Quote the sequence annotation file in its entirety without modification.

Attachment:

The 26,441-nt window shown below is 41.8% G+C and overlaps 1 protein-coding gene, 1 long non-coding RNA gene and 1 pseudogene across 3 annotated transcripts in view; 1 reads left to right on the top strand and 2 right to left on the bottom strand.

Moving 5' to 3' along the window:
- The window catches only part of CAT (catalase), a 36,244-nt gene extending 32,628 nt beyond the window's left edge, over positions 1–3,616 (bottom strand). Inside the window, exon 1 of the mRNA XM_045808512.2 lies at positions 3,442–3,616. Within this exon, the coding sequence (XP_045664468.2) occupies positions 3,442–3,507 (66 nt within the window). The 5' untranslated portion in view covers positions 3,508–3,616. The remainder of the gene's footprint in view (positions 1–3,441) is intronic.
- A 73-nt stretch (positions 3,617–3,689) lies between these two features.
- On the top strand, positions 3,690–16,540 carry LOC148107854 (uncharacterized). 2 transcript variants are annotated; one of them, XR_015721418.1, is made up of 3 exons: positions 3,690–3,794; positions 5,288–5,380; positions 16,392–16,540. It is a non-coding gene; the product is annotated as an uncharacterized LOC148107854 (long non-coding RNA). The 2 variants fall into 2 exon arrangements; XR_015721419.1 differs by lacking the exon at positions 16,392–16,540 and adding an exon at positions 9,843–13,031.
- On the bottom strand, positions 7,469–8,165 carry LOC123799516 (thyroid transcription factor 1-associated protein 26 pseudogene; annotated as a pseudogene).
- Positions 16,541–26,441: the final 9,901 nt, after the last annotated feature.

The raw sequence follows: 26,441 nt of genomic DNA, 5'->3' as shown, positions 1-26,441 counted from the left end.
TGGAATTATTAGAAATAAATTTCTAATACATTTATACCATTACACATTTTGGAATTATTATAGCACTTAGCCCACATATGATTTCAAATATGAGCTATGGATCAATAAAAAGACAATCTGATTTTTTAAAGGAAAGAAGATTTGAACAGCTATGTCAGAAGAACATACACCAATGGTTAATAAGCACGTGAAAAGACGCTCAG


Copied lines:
The 26,441-nt window shown below is 41.8% G+C and overlaps 1 protein-coding gene, 1 long non-coding RNA gene and 1 pseudogene across 3 annotated transcripts in view; 1 reads left to right on the top strand and 2 right to left on the bottom strand.

Moving 5' to 3' along the window:
- The window catches only part of CAT (catalase), a 36,244-nt gene extending 32,628 nt beyond the window's left edge, over positions 1–3,616 (bottom strand). Inside the window, exon 1 of the mRNA XM_045808512.2 lies at positions 3,442–3,616. Within this exon, the coding sequence (XP_045664468.2) occupies positions 3,442–3,507 (66 nt within the window). The 5' untranslated portion in view covers positions 3,508–3,616. The remainder of the gene's footprint in view (positions 1–3,441) is intronic.
- A 73-nt stretch (positions 3,617–3,689) lies between these two features.
- On the top strand, positions 3,690–16,540 carry LOC148107854 (uncharacterized). 2 transcript variants are annotated; one of them, XR_015721418.1, is made up of 3 exons: positions 3,690–3,794; positions 5,288–5,380; positions 16,392–16,540. It is a non-coding gene; the product is annotated as an uncharacterized LOC148107854 (long non-coding RNA). The 2 variants fall into 2 exon arrangements; XR_015721419.1 differs by lacking the exon at positions 16,392–16,540 and adding an exon at positions 9,843–13,031.
- On the bottom strand, positions 7,469–8,165 carry LOC123799516 (thyroid transcription factor 1-associated protein 26 pseudogene; annotated as a pseudogene).
- Positions 16,541–26,441: the final 9,901 nt, after the last annotated feature.

The raw sequence follows: 26,441 nt of genomic DNA, 5'->3' as shown, positions 1-26,441 counted from the left end.
TGGAATTATTAGAAATAAATTTCTAATACATTTATACCATTACACATTTTGGAATTATTATAGCACTTAGCCCACATATGATTTCAAATATGAGCTATGGATCAATAAAAAGACAATCTGATTTTTTAAAGGAAAGAAGATTTGAACAGCTATGTCAGAAGAACATACACCAATGGTTAATAAGCACGTGAAAAGACGCTCAG